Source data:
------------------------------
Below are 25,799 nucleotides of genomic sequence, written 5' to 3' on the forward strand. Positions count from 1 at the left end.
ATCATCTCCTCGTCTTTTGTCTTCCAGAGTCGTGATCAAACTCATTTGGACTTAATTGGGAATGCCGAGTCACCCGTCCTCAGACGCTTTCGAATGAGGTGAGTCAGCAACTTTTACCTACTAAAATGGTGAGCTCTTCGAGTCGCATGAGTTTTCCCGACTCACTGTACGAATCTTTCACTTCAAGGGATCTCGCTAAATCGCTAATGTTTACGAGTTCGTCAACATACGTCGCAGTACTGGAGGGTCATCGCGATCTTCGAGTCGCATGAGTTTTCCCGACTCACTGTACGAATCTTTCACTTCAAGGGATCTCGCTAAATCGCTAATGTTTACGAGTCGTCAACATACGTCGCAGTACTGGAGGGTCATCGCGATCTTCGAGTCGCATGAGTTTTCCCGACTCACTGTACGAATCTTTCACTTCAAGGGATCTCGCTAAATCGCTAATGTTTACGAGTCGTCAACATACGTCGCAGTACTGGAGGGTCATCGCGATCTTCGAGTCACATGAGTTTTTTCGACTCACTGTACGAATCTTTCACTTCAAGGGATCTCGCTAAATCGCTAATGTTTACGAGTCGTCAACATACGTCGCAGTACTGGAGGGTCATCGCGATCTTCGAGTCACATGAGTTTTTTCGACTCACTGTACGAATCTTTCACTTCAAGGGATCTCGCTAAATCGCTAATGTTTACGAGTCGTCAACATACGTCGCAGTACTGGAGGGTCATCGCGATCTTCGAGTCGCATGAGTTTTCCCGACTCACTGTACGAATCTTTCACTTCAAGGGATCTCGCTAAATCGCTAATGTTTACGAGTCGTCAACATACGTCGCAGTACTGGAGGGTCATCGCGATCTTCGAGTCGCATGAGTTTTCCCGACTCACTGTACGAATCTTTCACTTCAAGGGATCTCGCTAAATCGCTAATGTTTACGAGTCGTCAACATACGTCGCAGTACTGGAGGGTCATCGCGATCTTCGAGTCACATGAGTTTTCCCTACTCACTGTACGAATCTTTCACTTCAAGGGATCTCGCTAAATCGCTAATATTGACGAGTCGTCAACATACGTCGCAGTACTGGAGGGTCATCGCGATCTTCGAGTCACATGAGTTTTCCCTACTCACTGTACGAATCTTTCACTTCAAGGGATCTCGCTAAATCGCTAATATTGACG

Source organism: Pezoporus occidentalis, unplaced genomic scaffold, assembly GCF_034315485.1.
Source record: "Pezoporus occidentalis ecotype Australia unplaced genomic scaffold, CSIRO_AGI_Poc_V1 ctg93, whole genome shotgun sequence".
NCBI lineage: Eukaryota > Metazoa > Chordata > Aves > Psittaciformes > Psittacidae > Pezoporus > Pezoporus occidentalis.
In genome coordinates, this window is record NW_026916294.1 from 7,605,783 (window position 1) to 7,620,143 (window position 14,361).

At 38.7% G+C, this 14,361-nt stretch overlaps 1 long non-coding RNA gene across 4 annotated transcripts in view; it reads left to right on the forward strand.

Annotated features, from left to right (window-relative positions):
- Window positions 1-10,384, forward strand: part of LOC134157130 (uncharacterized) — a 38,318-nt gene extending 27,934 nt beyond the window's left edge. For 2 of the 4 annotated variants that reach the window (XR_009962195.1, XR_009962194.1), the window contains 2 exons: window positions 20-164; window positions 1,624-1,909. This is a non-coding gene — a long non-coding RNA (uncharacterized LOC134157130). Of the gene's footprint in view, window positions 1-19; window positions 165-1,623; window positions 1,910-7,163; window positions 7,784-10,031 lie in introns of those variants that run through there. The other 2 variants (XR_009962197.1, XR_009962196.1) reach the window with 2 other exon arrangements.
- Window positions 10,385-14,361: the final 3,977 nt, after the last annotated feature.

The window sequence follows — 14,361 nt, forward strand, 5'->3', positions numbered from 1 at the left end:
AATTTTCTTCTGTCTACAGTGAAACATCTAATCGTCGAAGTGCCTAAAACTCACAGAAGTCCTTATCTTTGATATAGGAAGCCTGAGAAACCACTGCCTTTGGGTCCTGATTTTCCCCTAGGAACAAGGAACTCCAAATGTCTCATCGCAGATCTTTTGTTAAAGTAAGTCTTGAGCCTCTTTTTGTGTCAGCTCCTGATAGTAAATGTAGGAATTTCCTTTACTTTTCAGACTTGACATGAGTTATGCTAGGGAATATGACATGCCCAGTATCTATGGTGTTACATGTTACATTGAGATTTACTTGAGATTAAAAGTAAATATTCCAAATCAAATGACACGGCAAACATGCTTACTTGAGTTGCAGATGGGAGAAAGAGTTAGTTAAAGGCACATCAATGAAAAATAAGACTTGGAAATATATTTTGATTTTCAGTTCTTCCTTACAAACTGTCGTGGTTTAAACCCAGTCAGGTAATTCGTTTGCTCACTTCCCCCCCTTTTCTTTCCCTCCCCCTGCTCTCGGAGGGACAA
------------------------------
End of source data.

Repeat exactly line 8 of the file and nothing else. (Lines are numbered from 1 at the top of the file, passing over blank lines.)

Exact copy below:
Annotated features, from left to right (window-relative positions):